It’s officially in the books. The Dallas Cowboys have made their nine selections in the 2022 NFL Draft. After they addressed the three biggest needs via OL Tyler Smith, EDGE Sam Williams, and WR Jalen Tolbert on the first two days in Las Vegas, they had a hectic day three with six selections, all in a relatively short stretch from 129 through 193. Here is a look at the new acquisitions from those picks and how they can fit in with the team.
Round 4 (129) TE Jake Ferguson, Wisconsin
While it was not as severe, tight end was also a spot the Cowboys needed to shore up on their roster while working out their plans for Dalton Schultz. After seeing some prospects they liked go before they went on the clock, they still got one of the top 10 TEs on Dane Brugler’s list. (Scouting info for this article taken from Brugler’s The Beast at The Athletic.)
Ferguson was an All Big 10 selection last year, and is more of a possession style pass catcher. notching 30 catches all four of his seasons with the Badgers. No other tight end in this year’s class could claim that. He lacks speed, but looks to have good value as a blocker. He won’t be challenging Schultz anytime soon, but is definitely in the mix to compete with Jeremy Sprinkle and Sean McKeon for snaps.
Brugler’s summation: Overall, Ferguson doesn’t have much style, but he has substance because of his above average ball skills and competitiveness as a blocker. He has the upside to be an NFL team’s No. 2 tight end.
Round 5 (155) OT Matt Waltzko, North Dakota
With Tyler Smith expected to kick inside to guard, Waltzko looks like OT depth with a possible future as a swing tackle. He is from a non-Power 5 conference, a new trend for the Cowboys after a strong preference for big school products the past few seasons. He is long and bendy with good movement skills. This will likely be a developmental project if he sticks with the Cowboys.
Summation: Overall, Waletzko has length that cannot be coached along with functional foot/body quickness, but he must continue developing his strength and stature before he is ready for live NFL reps. He has legitimate NFL upside but will require patience.
Round 5 (167): CB DaRon Bland, Fresno State
The small school trend continued here. However, Bland was one of the team’s 30 pre-draft visits. Dallas uses those visits to identify targets, and Bland appears to have impressed. His importance as a draftee is amplified by the shadow hanging over Kelvin Joseph with his off-field incident. Brugler had him as a seventh-round option. His size does seem to fit the Cowboys’ template.
Summation: Overall, Bland has only average hips and will lose his feel for the route at times, but his length, speed and toughness are desirable traits for NFL teams to develop.
Round 5 (176): LB Damone Clark, LSU
This time Dallas went fishing in the big, big pond of the SEC. They also went with a possible injury special, as Clark may be facing a “redshirt” year as he recovers from spinal surgery that he delayed until after the NFL Combine. Had he not been injured, he would have gone much earlier after leading the SEC in tackles last year.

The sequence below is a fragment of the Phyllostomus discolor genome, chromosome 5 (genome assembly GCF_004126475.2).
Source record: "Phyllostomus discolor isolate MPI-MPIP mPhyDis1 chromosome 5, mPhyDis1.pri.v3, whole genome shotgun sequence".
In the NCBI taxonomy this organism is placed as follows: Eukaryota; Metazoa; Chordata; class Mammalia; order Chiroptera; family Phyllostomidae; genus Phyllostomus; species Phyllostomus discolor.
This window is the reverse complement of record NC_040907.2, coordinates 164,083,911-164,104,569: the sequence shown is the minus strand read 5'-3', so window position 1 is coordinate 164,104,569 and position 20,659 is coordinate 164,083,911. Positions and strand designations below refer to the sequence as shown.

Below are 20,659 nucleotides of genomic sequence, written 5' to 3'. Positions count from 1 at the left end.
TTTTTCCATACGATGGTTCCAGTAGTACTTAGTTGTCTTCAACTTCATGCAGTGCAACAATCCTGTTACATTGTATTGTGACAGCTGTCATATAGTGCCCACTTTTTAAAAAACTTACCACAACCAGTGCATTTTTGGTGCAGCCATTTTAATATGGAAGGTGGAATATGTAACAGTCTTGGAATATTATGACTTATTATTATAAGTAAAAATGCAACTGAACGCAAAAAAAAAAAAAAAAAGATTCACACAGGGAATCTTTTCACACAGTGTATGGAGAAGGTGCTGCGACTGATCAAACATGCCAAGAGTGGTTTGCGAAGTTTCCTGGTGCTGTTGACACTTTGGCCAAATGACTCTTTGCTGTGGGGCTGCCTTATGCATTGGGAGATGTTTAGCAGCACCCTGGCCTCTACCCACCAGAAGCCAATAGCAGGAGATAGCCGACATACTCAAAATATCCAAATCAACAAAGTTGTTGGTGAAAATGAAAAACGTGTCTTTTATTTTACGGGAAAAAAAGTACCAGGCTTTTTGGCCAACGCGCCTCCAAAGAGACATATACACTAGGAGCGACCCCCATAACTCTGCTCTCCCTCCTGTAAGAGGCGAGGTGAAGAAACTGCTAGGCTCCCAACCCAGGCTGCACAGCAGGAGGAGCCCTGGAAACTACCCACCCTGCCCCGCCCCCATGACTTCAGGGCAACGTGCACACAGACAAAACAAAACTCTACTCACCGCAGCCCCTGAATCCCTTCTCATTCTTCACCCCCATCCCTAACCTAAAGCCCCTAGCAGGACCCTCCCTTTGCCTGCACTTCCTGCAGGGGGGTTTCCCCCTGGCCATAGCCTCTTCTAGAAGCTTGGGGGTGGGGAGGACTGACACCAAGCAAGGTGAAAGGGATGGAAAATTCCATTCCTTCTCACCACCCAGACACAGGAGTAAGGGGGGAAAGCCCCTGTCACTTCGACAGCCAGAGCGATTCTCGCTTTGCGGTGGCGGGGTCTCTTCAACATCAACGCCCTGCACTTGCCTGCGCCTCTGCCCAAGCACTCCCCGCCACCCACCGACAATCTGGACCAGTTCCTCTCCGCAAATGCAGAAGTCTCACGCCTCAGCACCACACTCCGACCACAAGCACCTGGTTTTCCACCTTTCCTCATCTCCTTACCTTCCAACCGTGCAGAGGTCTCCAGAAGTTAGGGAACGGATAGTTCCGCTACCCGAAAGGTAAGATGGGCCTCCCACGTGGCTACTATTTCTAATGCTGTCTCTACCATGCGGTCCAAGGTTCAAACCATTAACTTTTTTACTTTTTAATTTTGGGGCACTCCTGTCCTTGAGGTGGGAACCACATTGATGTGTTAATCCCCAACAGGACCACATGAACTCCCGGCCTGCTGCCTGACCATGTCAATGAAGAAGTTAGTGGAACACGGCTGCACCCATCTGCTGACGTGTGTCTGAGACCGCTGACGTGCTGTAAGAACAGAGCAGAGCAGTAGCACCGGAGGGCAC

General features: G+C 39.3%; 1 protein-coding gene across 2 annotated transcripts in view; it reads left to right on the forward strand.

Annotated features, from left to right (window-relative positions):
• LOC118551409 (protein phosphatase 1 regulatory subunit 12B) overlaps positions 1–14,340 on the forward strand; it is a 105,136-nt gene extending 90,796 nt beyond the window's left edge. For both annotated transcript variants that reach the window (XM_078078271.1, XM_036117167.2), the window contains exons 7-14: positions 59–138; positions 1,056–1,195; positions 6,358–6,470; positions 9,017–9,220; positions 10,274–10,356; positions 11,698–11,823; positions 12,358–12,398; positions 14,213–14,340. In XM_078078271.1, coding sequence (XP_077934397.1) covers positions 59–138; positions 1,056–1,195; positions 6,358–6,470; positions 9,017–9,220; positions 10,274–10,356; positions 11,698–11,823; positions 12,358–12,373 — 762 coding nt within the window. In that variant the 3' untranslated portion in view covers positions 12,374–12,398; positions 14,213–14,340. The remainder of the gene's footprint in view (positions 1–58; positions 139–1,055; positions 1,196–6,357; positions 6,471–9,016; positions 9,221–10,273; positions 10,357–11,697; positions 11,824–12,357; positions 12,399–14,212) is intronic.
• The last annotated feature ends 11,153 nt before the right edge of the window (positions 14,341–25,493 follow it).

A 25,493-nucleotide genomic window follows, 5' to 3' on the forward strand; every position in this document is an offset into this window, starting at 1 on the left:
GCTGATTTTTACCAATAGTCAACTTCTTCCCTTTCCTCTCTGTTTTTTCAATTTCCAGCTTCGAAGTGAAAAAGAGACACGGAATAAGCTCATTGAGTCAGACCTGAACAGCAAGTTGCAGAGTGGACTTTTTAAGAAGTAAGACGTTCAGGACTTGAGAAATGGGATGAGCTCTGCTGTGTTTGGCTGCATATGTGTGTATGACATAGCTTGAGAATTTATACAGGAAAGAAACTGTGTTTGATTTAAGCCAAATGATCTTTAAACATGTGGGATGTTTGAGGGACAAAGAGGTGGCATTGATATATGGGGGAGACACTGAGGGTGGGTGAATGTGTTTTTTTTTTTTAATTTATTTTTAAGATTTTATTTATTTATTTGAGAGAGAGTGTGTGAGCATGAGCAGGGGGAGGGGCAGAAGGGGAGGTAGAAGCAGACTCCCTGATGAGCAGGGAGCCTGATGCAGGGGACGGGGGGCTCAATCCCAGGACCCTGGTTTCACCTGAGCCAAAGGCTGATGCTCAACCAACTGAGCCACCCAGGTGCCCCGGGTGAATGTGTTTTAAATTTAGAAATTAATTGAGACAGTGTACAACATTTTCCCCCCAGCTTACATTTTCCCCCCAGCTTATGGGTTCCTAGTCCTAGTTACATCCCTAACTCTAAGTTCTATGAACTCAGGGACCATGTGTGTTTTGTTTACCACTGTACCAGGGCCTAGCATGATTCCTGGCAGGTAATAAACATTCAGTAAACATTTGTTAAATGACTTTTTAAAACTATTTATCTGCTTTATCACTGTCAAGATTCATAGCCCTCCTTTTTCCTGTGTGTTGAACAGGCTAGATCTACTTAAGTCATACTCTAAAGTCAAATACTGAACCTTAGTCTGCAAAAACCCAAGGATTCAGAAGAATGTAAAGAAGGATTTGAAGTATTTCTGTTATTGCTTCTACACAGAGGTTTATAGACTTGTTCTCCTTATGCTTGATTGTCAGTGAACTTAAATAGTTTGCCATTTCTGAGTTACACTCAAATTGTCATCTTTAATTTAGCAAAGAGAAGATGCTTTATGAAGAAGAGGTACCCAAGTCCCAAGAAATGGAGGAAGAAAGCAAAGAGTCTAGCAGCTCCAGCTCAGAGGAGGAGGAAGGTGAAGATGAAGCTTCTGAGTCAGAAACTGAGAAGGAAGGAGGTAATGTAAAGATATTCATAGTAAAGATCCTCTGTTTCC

Summation: Overall, Clark is a good-sized athlete and consistently stays ahead of schedule due to his play speed and ball-hunting skills, but he needs to expand his tunnel vision vs. the run and pass to be a complete NFL player. A projected day two draft pick based on talent, he is expected to miss his rookie season in the NFL due to recent spinal surgery, which will be an anchor on his draft projection.
Round 5 (178): DT John Ridgeway, Arkansas
It was another SEC product just two picks later for the Cowboys. They always seem to wait until the later rounds to address the interior of the D line, so this was very much in character. He is another superior athlete who will need to work on technique to fully thrive in the NFL. His biggest value will be on running downs, where he has the size to really help close down those lanes in the middle.
Summation: Ridgeway will be limited to early downs in the NFL, but he is burly, long and strong with the base power to stand up double teams and two-gap. He has NFL starting potential as a nose tackle.
Round 6 (193): LB Devin Harper, Oklahoma State
The final Dallas pick of 2022 is both a Power 5 product and one of the 30 visits. Harper adds needed depth to a linebacker group that is short on numbers and makes it easier to give Clark time to rehab. He is speedy and a hard hitter, with some value as a blitzer but not as good in coverage.
Summation: Overall, Harper’s coverage lapses on tape are bothersome, but he shows the downhill speed and demeanor to be a nickel defender and special teams standout.
Like the first two days of the draft, the picks on Day 3 started out a bit weak but got stronger later on. The Cowboys did a good job in filling some holes, but did not have enough picks to address running back, safety, and kicker. Look for those to be addressed as UDFAs.